Nurses should have the basic knowledge of palliative care to prevent needless suffering for patients and their families. The incorporation of palliative care content in the didactic course of a public health nursing course and the clinical experience allows nurses the awareness of an option of healthcare for a vulnerable population [7]. Students who were enrolled in the Public Health Nursing course within the Registered Nurse (RN) to Bachelors of Science of Nursing (BSN) Program in a southcentral Kentucky university were evaluated for their knowledge of palliative care with the Palliative Care Knowledge Test [8]. Students in the RN to BSN Program were practicing nurses in a variety of settings. Then, in an effort to increase palliative care content, a 1-hour didactic palliative care module was integrated into the didactic portion of the public health nursing course and an eight hour observational clinical. The students were given learning objectives prior to the clinical assignment and the students provided their clinical mentors with the learning objectives on the day of their clinical observation. At the end of the semester in the public health nursing course, students’ knowledge of palliative care was re-evaluated with the Palliative Care Knowledge Test [8]. 
4.       Background 
Pullis [7] incorporated end-of-life (EOL) education throughout a didactic and clinical community health nursing course. The hospice clinical course was created for 10 students to develop competence in caring for patients across the life span at the EOL. At the end of the semester, students provided information and advocated for EOL patients to receive hospice care. Pullis [7] reported that students expressed that the clinical experiences assisted students to gain understanding of EOL and other cultures’ perspectives on dying. Gillan, et al. [9] conducted a scoping review of the literature for education of nurses for palliative care. There were 63 English studies found that were conducted between 2001 and 2011. The review of the studies focused on the geographical location, setting, content on palliative care taught, instructional methods, quantity and length of content, study design, and the assessment methods. Majority (86%) of the studies stated a positive outcome. Gillan et al. [9] suggests that there are a variety of instructional methods such as lecture, small group discussion, hospice visits, and audio-visual aids that were utilized to teach palliative care content which makes it problematic to recommend an evidence-based approach to educate nurses in palliative care [9]. 
Autor, et al. [10] evaluated 143 oncology and cardiac nurses’ knowledge of palliative care in the Midwestern United States. Investigators utilized the Palliative Care Quiz for Nurses (PCQN) which is a 20 item instrument to evaluate the nurses’ knowledge of palliative care. Participants within the study achieved a mean percentage of 67.6% for correct responses on the PCQN. Investigators suggest for palliative care to become standard practice that nurses who closely work with patients and their families must be knowledgeable of palliative care [10]. Bush [11] investigated if the completion of an Oncology and Palliative Care elective course assisted 109 undergraduate nursing students in the application of palliative care in the clinical setting. Fifty-one undergraduate nursing students within the study unanimously agreed that the Oncology and Palliative Care course positively affected their perception to implement palliative care in the clinical setting. Females more than males in the study appreciated the inclusion of palliative care content in their undergraduate program, but more males than females requested a rotation following the completion of the course. Half of the participants within the study expressed that the course had positively influenced them to work in a palliative care setting immediately or in the future [11].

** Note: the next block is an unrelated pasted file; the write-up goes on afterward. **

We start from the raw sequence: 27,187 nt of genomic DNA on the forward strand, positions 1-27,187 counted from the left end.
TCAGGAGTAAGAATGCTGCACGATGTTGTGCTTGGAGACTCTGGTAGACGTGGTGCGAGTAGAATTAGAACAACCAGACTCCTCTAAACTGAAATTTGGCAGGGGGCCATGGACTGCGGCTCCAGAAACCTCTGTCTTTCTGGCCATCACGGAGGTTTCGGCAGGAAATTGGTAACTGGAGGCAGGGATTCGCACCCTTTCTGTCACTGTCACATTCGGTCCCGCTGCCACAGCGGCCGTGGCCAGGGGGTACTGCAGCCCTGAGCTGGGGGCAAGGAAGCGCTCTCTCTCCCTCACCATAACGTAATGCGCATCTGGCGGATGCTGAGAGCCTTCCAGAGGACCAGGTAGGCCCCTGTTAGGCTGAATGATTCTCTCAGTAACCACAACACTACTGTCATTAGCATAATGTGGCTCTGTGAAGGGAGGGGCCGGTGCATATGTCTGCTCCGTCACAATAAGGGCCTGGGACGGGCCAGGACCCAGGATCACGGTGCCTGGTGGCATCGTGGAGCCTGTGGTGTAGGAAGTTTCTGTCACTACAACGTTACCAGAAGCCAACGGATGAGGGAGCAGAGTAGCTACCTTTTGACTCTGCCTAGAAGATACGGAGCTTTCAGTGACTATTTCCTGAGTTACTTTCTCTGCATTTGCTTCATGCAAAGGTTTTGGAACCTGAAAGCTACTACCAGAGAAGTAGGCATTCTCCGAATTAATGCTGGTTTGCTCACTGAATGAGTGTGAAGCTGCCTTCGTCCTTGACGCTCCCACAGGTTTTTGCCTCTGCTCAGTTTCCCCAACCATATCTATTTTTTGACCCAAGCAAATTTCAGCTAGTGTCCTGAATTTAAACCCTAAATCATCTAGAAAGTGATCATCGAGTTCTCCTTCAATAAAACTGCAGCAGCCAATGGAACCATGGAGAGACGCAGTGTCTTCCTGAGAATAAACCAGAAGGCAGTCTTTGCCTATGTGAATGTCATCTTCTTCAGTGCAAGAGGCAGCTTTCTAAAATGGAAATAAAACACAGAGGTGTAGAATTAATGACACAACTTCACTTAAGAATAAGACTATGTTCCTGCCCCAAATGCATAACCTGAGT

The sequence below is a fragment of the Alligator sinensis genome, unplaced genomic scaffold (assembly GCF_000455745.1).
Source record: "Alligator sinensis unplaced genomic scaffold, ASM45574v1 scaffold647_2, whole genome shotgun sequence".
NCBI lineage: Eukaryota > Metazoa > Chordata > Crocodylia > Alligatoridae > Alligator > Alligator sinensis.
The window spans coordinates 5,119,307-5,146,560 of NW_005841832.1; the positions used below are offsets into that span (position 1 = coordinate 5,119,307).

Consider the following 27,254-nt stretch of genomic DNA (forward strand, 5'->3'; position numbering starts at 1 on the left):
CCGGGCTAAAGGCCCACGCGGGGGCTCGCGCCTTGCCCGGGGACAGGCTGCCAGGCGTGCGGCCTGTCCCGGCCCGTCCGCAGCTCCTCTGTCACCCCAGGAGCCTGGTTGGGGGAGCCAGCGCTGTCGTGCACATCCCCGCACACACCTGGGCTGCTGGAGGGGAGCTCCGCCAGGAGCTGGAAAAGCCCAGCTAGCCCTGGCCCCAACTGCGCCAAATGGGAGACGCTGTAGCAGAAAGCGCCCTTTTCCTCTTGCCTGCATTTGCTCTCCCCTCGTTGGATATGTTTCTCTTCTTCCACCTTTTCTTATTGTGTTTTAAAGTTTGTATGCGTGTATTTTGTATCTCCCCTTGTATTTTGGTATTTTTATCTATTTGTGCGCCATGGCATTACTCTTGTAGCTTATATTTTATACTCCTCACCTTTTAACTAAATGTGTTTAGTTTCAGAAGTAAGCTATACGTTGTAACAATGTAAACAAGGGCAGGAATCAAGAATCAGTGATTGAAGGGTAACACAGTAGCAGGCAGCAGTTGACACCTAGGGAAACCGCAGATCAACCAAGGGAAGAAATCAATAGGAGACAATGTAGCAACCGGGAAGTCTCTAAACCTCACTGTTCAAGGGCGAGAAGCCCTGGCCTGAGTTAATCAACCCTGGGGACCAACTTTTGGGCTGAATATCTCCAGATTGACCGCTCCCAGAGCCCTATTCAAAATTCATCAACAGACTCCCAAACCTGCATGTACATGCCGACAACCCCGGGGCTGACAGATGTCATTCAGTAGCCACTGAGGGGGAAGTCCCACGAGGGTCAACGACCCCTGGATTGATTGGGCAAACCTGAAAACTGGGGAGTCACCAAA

Al Qadire [12] found that 190 Jordanian hospital nurses had misconceptions and insufficient knowledge of palliative care. The majority (54%) of the participants within the study were men and younger than 30 years of age. Investigators utilized the Palliative Care Quiz for Nurses (PCQN) to evaluate the knowledge level of palliative care. Investigators concluded that basic nursing education needs to include the principles of palliative care and symptom management and address the misconceptions of palliative care [12]. Wilson, et al. [13] evaluated 35 Canadian nursing programs for EOL educational content. Initially, investigators found that more didactic content, practicum time, and EOL content needed to be deliberately arranged in nursing curriculum. Findings revealed that nursing educators identified a need to include EOL content into curriculum to provide care to EOL patients and their families, but more EOL content is need in curriculum for beginning nurses to implement EOL care which is needed as the population ages [13]. Prem et al. [14] evaluated the knowledge of palliative care of 363 nurses in a multispecialty hospital utilizing the Palliative Care Knowledge Test (PCKT). Investigators found that nurses lacked knowledge of palliative care. Female nurses were more knowledgeable of palliative care than male nurses, although this difference was not statistically significant. Participants scored higher in the psychiatric and philosophy of palliative care category of the PCKT than in the pain, dyspnea, or gastro-intestinal problems categories of the PCKT [14].